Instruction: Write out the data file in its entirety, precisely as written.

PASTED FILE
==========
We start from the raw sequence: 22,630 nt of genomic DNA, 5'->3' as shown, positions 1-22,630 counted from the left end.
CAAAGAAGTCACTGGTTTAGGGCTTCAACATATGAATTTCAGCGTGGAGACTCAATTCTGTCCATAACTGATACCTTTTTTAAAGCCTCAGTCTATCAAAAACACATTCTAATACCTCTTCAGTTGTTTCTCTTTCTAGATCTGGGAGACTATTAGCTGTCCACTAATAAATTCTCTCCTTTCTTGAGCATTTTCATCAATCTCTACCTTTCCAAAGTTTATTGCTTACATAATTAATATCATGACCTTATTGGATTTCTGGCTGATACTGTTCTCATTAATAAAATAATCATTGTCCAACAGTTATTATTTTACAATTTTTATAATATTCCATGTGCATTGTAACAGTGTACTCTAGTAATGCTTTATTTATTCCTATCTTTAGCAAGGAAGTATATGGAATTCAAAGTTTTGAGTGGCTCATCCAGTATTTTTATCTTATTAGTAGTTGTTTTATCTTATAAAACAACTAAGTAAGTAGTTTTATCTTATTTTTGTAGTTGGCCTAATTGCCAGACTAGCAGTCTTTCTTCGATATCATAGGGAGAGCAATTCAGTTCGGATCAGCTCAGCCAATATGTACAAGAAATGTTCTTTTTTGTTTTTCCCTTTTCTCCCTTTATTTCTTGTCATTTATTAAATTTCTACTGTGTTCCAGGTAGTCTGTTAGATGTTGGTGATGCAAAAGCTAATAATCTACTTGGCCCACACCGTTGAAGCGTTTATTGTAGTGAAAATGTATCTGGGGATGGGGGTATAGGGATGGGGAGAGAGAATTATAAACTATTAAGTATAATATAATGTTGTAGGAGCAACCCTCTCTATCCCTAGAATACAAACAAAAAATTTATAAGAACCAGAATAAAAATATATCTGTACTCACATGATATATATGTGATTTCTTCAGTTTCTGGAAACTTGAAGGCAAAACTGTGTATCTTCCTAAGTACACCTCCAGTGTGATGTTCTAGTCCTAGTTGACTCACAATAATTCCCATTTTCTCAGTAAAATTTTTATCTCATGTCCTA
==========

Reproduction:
We start from the raw sequence: 22,630 nt of genomic DNA, 5'->3' as shown, positions 1-22,630 counted from the left end.
CAAAGAAGTCACTGGTTTAGGGCTTCAACATATGAATTTCAGCGTGGAGACTCAATTCTGTCCATAACTGATACCTTTTTTAAAGCCTCAGTCTATCAAAAACACATTCTAATACCTCTTCAGTTGTTTCTCTTTCTAGATCTGGGAGACTATTAGCTGTCCACTAATAAATTCTCTCCTTTCTTGAGCATTTTCATCAATCTCTACCTTTCCAAAGTTTATTGCTTACATAATTAATATCATGACCTTATTGGATTTCTGGCTGATACTGTTCTCATTAATAAAATAATCATTGTCCAACAGTTATTATTTTACAATTTTTATAATATTCCATGTGCATTGTAACAGTGTACTCTAGTAATGCTTTATTTATTCCTATCTTTAGCAAGGAAGTATATGGAATTCAAAGTTTTGAGTGGCTCATCCAGTATTTTTATCTTATTAGTAGTTGTTTTATCTTATAAAACAACTAAGTAAGTAGTTTTATCTTATTTTTGTAGTTGGCCTAATTGCCAGACTAGCAGTCTTTCTTCGATATCATAGGGAGAGCAATTCAGTTCGGATCAGCTCAGCCAATATGTACAAGAAATGTTCTTTTTTGTTTTTCCCTTTTCTCCCTTTATTTCTTGTCATTTATTAAATTTCTACTGTGTTCCAGGTAGTCTGTTAGATGTTGGTGATGCAAAAGCTAATAATCTACTTGGCCCACACCGTTGAAGCGTTTATTGTAGTGAAAATGTATCTGGGGATGGGGGTATAGGGATGGGGAGAGAGAATTATAAACTATTAAGTATAATATAATGTTGTAGGAGCAACCCTCTCTATCCCTAGAATACAAACAAAAAATTTATAAGAACCAGAATAAAAATATATCTGTACTCACATGATATATATGTGATTTCTTCAGTTTCTGGAAACTTGAAGGCAAAACTGTGTATCTTCCTAAGTACACCTCCAGTGTGATGTTCTAGTCCTAGTTGACTCACAATAATTCCCATTTTCTCAGTAAAATTTTTATCTCATGTCCTA